New version page

UGA FHCE 3300 - History of Housing Part 1

This preview shows page 1-2-3 out of 9 pages.

View Full Document
View Full Document

End of preview. Want to read all 9 pages?

Upload your study docs or become a GradeBuddy member to access this document.

View Full Document
Unformatted text preview:

FHCE 3300 1nd Edition Lecture 9 Outline of Last Lecture I. House PaymentsII. Front-end RatioIII. Back-end RatioIV. The Three-Legged Stool of Housing EquityA. Down PaymentB. Principal Drawdown C. House Price Appreciation V. Mortgage LoansA. Mortgage FinancingB. Interest RatesC. Loan TermD. Types of Mortgage LoansA. Fixed-rateB. Adjustable-rateOutline of Current Lecture I. Early Colonists: Early 1600sII. Early HomesA. Colonial HomesThese notes represent a detailed interpretation of the professor’s lecture. GradeBuddy is best used as a supplement to your own notes, not as a substitute.B. Hall and Parlor CottagesC. Mid-late 1600s-1700sD. SaltboxE. Function of Early Colonial HomesF. Colonial HouseholdsG. Colonial TownsIII. American Independence and ExpansionA. American IndependenceB. Housing as Social EqualizerC. Changes in HousingD. Common Architecture StylesE. Multi-family HousingIV. Victorian EraCurrent LectureI. Early Colonists: Early 1600s- English were largest group to colonize North America People without land or a claim to land People escaping religious persecution Puritans—artisans, farmers, commercial merchants – had more $ than other groups- Wanted to break with aspects of their English heritage- Housing forms tied to daily life, religious sentiment, social order and family bonds- Conditions in New England were difficult, even for those with prestige and $- Early homes very primitive - Provided very minimal protection- Early homes – dugouts, wigwams, huts made with small trees Adaptations of Indian dwellings Made from local materials Also wattle and daub huts, which had been used in England for centuries- House primarily shelter from weather and danger- Homes built by household members, typically small- Early settlers had to spend much of their time raising foodEarly homes had very simple shapes and few windows. Why were these design elements important? Didn’t have tools, glass very expensive and rareII. Early Homes- Used post and beam construction- Large timber posts attached to large timber beams using mortise and tenon joints- Required a high level of skill and time- Kept # to a minimum by limiting # of outside corners- Shapes of houses were fairly simpleA. Colonial Homes- One-room framed cottages- Stone/brick fireplaces- Kitchen lean-to at back- Stone dwellings if field stone available- Hall and parlor homes- Few windows – glass expensive, heat conservation, ward off Indian attacksB. Hall and Parlor Cottages- One of the earliest forms of housing- 1 and 2-room homes- 1.5 stories- Steep, gabled roofs- Side or front gables- Cape Cod cottages and Saltbox homes grew out of this house formC. Mid-late 1600s-1700s- Permanent wooden houses, particularly among wealthy- Colonists brought ideas of home they had left behind in Europe- Factors that shaped architecture of early American homes Available natural materials Climate SecurityD. Saltbox - Wood frame and siding- Asymmetrical roof styleE. Function of Early Colonial Homes- 2 rooms downstairs emphasized self-control and industriousness Room for carrying out domestic life – cooking, eating, soap and candle-making, spinning, weaving, reading scripture Parlor – receive guests, honoring the dead Kitchens added later- Upstairs – bedrooms and general storage- Separation of public and private areas of homeF. Colonial Households- Single-family home occupied by parents and children were rarely seen in colonial times- For Puritans, no one was allowed to live alone- Apprentices, workers often lived in homes of their employers- Bachelors and widow/widowers were placed with other families- Part of the social contract of the time – family gov’t G. Colonial Towns- Puritan development of towns was very orderly, controlled- Townships – square, 6 miles to a side- Built around a meeting house- People were required to live close to town center- Model town was intended to be an agricultural settlement with a dense core Homes at center Farm land, common fields beyond centerIII. American Independence and ExpansionA. American Independence - Country seeking an identity – an American way of doing things- Looking for an American culture to unite diverse groups in nation- Strengthen country’s political and social goals- Country was expanding westward Jefferson’s National Survey (1785) – a system of land allotment Concept of equal, independent households- Absolute freedom and total equality were ideals- Land plentiful and easy to obtain- Belief that the built environment had strong effect on human beings- Belief that home environment could bring greater peace among different groups- Importance of homes as the setting for families, idea of a typical American family and matching house emergedB. Housing as Social Equalizer- People of various social standing and occupations lived in similar housing styles, promoting idea of an equal society- Economic, social and racial segregation was common despite appearance of housing C. Changes in Housing- Simple forms in housing was considered evidence of equality- Homes built by carpenters and builders rather than by household- Single adults moved into new forms of housing (boarding, tenement), increasing privacy for families- Interest in new aesthetic style with an emphasis on practicality and economy,classical forms- Neighborhood taverns, shops, coffee houses and markets meant more social gatherings outside of homeD. Common Architecture Styles Georgian FederalE. Multi-family Housing- Built by developers, beginning of speculative development - Simple, homogeneous floor plans- Working, middle and upper class households- Some still included non-family members (servants, apprentices, boarders)Urban row houses Boarding houses Tenement housingIV. Victorian Era - Beginning of industrial age- Population growth, immigration and westward expansion- Urbanization- Commercial sawmills and nail-making machines led to stud wall construction- Cast iron stoves replaced massive fireplaces as the principle source of heat- Network of railroads permitted shipment of lumber and millwork- Why/how would these changes influence the style of housing built during this era? More intricate designs, bigger- Home viewed as place of refuge from distractions of the world outside- At the time, was considered modern suburban home, closer to nature- Builders promised potential buyers comfortable surroundings, well-built homes as well as escape from problems of poor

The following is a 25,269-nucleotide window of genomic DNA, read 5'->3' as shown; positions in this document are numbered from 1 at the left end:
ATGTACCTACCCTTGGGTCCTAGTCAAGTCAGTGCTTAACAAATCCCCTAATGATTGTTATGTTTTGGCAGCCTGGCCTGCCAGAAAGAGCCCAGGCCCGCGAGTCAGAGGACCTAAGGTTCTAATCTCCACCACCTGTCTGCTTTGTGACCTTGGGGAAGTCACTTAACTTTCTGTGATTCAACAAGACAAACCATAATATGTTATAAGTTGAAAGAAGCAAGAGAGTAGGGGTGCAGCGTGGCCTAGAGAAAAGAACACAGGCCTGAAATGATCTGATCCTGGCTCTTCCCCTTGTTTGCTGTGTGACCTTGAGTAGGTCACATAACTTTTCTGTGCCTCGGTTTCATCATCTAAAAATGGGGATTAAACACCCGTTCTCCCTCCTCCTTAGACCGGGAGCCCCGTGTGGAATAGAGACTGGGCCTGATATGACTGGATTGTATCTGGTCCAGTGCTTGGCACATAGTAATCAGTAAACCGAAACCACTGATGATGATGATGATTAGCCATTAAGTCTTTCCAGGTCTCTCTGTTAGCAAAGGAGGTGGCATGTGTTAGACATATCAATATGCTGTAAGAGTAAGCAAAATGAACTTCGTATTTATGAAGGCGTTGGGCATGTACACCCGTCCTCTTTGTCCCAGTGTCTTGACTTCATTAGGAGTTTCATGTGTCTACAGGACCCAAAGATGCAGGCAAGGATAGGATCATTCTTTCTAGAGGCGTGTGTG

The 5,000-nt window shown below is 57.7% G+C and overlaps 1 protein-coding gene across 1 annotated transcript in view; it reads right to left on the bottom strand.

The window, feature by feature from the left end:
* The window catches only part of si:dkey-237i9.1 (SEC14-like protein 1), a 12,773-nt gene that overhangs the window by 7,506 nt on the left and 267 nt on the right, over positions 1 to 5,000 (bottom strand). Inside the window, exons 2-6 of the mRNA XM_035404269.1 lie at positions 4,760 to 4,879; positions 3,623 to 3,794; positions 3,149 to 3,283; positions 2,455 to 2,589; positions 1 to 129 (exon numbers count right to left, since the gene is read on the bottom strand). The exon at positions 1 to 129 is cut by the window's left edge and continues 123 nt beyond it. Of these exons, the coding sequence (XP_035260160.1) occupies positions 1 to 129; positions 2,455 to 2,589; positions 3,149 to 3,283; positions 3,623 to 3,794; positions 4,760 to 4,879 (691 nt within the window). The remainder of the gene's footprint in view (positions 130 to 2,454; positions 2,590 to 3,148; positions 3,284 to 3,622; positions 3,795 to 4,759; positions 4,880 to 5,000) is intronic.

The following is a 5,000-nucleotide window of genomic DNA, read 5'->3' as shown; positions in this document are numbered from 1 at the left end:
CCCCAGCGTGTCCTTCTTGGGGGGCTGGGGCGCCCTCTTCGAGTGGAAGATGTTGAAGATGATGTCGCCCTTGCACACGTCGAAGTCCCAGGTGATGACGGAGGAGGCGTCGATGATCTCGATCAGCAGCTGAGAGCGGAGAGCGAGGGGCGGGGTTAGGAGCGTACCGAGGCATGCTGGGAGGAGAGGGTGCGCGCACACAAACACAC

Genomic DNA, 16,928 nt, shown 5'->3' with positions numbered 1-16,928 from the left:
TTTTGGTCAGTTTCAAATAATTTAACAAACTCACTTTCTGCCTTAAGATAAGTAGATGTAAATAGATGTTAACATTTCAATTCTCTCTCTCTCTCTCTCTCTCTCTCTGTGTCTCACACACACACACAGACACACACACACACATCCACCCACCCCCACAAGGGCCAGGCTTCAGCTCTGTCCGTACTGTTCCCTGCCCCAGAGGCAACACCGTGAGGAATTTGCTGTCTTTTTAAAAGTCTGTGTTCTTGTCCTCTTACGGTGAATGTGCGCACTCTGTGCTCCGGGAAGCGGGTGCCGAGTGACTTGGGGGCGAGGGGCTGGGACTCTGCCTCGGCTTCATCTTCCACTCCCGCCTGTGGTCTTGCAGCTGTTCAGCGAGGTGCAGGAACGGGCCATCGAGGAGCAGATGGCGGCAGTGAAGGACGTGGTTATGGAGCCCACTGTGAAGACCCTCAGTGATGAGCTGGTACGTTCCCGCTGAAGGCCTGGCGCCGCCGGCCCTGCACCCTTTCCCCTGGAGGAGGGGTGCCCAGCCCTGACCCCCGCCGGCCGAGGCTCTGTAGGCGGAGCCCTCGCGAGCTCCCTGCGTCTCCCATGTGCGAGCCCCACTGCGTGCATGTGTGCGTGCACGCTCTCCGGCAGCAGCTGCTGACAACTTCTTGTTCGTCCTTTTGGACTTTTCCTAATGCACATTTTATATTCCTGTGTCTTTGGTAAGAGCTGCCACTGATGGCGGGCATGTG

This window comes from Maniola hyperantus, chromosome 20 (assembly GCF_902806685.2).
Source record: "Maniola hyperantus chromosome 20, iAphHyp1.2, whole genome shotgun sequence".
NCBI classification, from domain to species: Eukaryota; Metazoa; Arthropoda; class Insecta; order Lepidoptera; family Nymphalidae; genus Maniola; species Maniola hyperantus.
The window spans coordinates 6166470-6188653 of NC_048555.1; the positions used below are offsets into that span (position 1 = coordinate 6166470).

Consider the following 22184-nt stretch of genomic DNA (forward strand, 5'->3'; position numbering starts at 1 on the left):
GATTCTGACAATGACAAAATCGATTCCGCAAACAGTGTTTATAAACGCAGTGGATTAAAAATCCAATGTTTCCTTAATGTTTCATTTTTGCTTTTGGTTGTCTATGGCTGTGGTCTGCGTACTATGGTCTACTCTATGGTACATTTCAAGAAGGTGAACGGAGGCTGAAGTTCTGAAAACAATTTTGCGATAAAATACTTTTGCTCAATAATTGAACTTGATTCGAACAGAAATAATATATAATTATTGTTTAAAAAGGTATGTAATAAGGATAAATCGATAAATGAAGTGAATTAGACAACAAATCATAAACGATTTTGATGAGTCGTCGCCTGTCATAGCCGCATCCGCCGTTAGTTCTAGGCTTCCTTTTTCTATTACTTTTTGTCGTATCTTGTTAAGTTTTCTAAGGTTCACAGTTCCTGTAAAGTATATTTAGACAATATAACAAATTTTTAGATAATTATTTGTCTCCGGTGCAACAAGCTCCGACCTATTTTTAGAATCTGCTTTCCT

View Full Document
Loading Unlocking...
Login

Join to view History of Housing Part 1 and access 3M+ class-specific study document.

or
We will never post anything without your permission.
Don't have an account?
Sign Up

Join to view History of Housing Part 1 and access 3M+ class-specific study document.

or

By creating an account you agree to our Privacy Policy and Terms Of Use

Already a member?